The large increase in cutting speed for this trial was significant. High cutting speed increases the cutting temperature, making the chips highly sheared. In fact, the process generates dust-like chips, which is good for chip evacuation using pressurized air.

Many additional trials have been conducted against competitor ceramic tooling. For instance, using identical cutting data, a 12mm ceramic end mill from Sandvik Coromant was put to the test against three competitor cutters when face milling Inconel 718 (43 HRC).

Machining parameters included 5mm radial depth of cut, 0.5mm axial depth of cut, 940m/minute cutting speed and 0.12mm/revolution feed rate. The Sandvik Coromant ceramic end mill completed a machining length of 90m, some 490% better than its nearest rival.

In fact, upon visual inspection, some of the competitor cutters started exhibiting tool wear after just 3m of machining length.

The results were equally impressive in side milling tests. Using the same material and cutter diameter, cutting tool data included: 5mm axial depth of cut; 0.5mm radial depth of cut; 600m/minute cutting speed and 0.12mm/revolution feed rate. Here, the Sandvik Coromant ceramic end mill outperformed the next-best cutter by 250%, completing a machining length of 16m before requiring replacement.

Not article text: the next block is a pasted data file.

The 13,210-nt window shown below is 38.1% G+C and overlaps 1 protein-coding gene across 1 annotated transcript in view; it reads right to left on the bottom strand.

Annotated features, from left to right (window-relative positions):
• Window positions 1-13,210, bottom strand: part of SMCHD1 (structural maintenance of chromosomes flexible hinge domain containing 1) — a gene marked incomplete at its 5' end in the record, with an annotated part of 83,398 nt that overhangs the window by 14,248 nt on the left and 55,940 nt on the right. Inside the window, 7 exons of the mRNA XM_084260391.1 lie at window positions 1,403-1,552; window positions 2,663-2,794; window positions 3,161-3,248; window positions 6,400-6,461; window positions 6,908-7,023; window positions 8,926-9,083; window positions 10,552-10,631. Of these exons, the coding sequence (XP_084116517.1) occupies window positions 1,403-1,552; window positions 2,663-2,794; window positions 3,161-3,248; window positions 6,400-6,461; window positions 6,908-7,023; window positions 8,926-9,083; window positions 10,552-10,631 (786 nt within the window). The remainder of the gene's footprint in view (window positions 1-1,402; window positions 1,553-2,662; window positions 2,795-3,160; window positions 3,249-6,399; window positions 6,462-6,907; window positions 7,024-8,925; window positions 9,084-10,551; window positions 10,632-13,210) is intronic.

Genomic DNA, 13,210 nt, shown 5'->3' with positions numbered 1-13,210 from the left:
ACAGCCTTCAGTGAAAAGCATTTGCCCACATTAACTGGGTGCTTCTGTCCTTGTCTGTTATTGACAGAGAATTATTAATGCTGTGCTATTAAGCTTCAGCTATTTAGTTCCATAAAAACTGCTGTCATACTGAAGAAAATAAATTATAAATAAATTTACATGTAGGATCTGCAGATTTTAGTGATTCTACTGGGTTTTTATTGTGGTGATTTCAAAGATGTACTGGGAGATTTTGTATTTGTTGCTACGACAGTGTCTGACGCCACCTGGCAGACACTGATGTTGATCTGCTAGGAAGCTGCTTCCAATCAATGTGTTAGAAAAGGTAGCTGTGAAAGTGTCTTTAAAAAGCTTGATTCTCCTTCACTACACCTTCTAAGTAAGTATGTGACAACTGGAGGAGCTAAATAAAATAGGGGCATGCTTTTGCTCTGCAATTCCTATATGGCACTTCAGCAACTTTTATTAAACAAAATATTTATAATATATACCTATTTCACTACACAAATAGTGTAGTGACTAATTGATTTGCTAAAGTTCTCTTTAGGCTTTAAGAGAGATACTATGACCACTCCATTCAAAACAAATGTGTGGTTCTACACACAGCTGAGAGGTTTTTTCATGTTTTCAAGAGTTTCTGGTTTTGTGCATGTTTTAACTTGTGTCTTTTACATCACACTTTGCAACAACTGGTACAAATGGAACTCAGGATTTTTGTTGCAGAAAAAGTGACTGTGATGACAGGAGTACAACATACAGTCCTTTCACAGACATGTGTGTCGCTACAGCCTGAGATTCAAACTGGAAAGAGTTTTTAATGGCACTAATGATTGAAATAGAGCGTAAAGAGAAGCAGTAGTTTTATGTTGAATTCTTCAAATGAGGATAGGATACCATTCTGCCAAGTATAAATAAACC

Of particular note, no white layer formation has been observed when using the latest ceramic end mills from Sandvik Coromant. Tests have been conducted for a wide range of cutting speeds between 375 and 900m/minute without any evidence of this unwanted effect. White layer, which is thought to encourage cracks, is associated with temperature created on the surface of a workpiece followed by quick cooling.

Beyond shoulder milling and face milling, the latest ceramic end mills can also be used for pocket milling, helical interpolation, ramping and slot milling. Both CoroMill Plura and CoroMill 316 are part of the Sandvik Coromant ‘Optimized Solutions’ offer within the company’s Solid Round Tools range.

The newly introduced series also includes a ceramic ball-nose version of CoroMill 316 for blisk machining. This profile milling solution is suitable for both roughing and finishing operations.

3 Flute End Mill